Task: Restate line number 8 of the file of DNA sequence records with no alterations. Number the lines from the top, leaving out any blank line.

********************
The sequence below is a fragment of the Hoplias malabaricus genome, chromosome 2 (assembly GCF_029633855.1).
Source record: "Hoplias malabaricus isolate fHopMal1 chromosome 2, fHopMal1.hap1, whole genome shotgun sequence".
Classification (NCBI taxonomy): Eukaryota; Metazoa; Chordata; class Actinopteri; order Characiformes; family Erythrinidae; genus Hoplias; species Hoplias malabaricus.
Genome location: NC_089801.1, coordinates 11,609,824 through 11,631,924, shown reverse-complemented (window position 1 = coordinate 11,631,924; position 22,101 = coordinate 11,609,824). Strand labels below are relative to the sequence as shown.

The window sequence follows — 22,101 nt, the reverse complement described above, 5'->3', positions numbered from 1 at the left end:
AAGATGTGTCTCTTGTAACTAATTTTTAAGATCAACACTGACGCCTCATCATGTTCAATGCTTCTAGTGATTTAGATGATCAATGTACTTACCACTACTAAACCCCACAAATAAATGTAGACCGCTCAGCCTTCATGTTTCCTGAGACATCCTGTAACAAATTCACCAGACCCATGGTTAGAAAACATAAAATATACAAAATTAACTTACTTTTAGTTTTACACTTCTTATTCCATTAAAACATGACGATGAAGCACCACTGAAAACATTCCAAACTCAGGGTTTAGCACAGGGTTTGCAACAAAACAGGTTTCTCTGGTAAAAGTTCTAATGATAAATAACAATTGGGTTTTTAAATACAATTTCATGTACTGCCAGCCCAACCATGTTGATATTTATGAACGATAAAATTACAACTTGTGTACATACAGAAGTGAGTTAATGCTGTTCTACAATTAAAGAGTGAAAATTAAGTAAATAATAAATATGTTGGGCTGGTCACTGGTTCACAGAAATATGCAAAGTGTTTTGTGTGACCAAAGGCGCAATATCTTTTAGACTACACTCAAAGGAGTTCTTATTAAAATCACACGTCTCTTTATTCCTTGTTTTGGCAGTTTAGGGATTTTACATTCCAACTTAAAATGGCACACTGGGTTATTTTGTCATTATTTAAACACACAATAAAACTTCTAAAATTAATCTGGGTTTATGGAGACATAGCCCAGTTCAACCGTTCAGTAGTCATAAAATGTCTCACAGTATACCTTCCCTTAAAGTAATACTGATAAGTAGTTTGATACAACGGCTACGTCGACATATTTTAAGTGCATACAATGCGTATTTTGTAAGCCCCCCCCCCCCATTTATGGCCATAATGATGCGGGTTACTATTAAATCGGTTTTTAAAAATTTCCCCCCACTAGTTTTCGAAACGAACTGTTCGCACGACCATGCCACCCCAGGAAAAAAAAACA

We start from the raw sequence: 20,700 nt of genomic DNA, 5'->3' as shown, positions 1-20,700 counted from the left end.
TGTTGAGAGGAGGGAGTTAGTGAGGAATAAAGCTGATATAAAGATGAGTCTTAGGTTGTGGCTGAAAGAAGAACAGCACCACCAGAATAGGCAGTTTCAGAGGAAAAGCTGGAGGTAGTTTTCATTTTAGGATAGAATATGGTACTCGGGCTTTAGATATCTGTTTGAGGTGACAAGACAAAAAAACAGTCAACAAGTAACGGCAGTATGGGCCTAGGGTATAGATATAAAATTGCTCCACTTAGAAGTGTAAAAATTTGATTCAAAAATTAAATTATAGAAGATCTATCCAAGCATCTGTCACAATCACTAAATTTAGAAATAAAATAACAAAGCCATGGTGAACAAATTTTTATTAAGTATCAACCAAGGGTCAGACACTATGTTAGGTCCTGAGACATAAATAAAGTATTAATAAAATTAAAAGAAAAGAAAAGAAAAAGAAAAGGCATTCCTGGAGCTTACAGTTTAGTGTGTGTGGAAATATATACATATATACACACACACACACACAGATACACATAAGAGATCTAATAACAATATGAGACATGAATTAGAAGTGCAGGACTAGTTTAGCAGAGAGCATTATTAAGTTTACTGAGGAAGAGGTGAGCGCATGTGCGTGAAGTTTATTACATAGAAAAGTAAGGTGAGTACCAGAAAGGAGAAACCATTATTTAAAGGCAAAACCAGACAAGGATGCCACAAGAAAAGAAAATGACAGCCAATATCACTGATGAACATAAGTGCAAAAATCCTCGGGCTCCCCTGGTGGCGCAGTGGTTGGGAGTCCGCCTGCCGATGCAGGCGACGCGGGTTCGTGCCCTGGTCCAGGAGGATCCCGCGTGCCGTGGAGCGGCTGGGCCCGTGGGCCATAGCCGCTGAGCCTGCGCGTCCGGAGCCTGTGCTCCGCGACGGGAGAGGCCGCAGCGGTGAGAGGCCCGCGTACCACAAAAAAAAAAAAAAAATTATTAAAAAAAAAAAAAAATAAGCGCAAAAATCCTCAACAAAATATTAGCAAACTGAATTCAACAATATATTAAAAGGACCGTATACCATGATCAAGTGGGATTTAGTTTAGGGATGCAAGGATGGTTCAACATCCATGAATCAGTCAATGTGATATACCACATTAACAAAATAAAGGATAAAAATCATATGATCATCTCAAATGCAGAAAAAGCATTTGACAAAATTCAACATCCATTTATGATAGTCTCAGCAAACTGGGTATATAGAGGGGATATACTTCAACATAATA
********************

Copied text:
TGTTGAGAGGAGGGAGTTAGTGAGGAATAAAGCTGATATAAAGATGAGTCTTAGGTTGTGGCTGAAAGAAGAACAGCACCACCAGAATAGGCAGTTTCAGAGGAAAAGCTGGAGGTAGTTTTCATTTTAGGATAGAATATGGTACTCGGGCTTTAGATATCTGTTTGAGGTGACAAGACAAAAAAACAGTCAACAAGTAACGGCAGTATGGGCCTAGGGTATAGATATAAAATTGCTCCACTTAGAAGTGTAAAAATTTGATTCAAAAATTAAATTATAGAAGATCTATCCAAGCATCTGTCACAATCACTAAATTTAGAAATAAAATAACAAAGCCATGGTGAACAAATTTTTATTAAGTATCAACCAAGGGTCAGACACTATGTTAGGTCCTGAGACATAAATAAAGTATTAATAAAATTAAAAGAAAAGAAAAGAAAAAGAAAAGGCATTCCTGGAGCTTACAGTTTAGTGTGTGTGGAAATATATACATATATACACACACACACACACAGATACACATAAGAGATCTAATAACAATATGAGACATGAATTAGAAGTGCAGGACTAGTTTAGCAGAGAGCATTATTAAGTTTACTGAGGAAGAGGTGAGCGCATGTGCGTGAAGTTTATTACATAGAAAAGTAAGGTGAGTACCAGAAAGGAGAAACCATTATTTAAAGGCAAAACCAGACAAGGATGCCACAAGAAAAGAAAATGACAGCCAATATCACTGATGAACATAAGTGCAAAAATCCTCGGGCTCCCCTGGTGGCGCAGTGGTTGGGAGTCCGCCTGCCGATGCAGGCGACGCGGGTTCGTGCCCTGGTCCAGGAGGATCCCGCGTGCCGTGGAGCGGCTGGGCCCGTGGGCCATAGCCGCTGAGCCTGCGCGTCCGGAGCCTGTGCTCCGCGACGGGAGAGGCCGCAGCGGTGAGAGGCCCGCGTACCACAAAAAAAAAAAAAAAATTATTAAAAAAAAAAAAAAATAAGCGCAAAAATCCTCAACAAAATATTAGCAAACTGAATTCAACAATATATTAAAAGGACCGTATACCATGATCAAGTGGGATTTAGTTTAGGGATGCAAGGATGGTTCAACATCCATGAATCAGTCAATGTGATATACCACATTAACAAAATAAAGGATAAAAATCATATGATCATCTCAAATGCAGAAAAAGCATTTGACAAAATTCAACATCCATTTATGATAGTCTCAGCAAACTGGGTATATAGAGGGGATATACTTCAACATAATA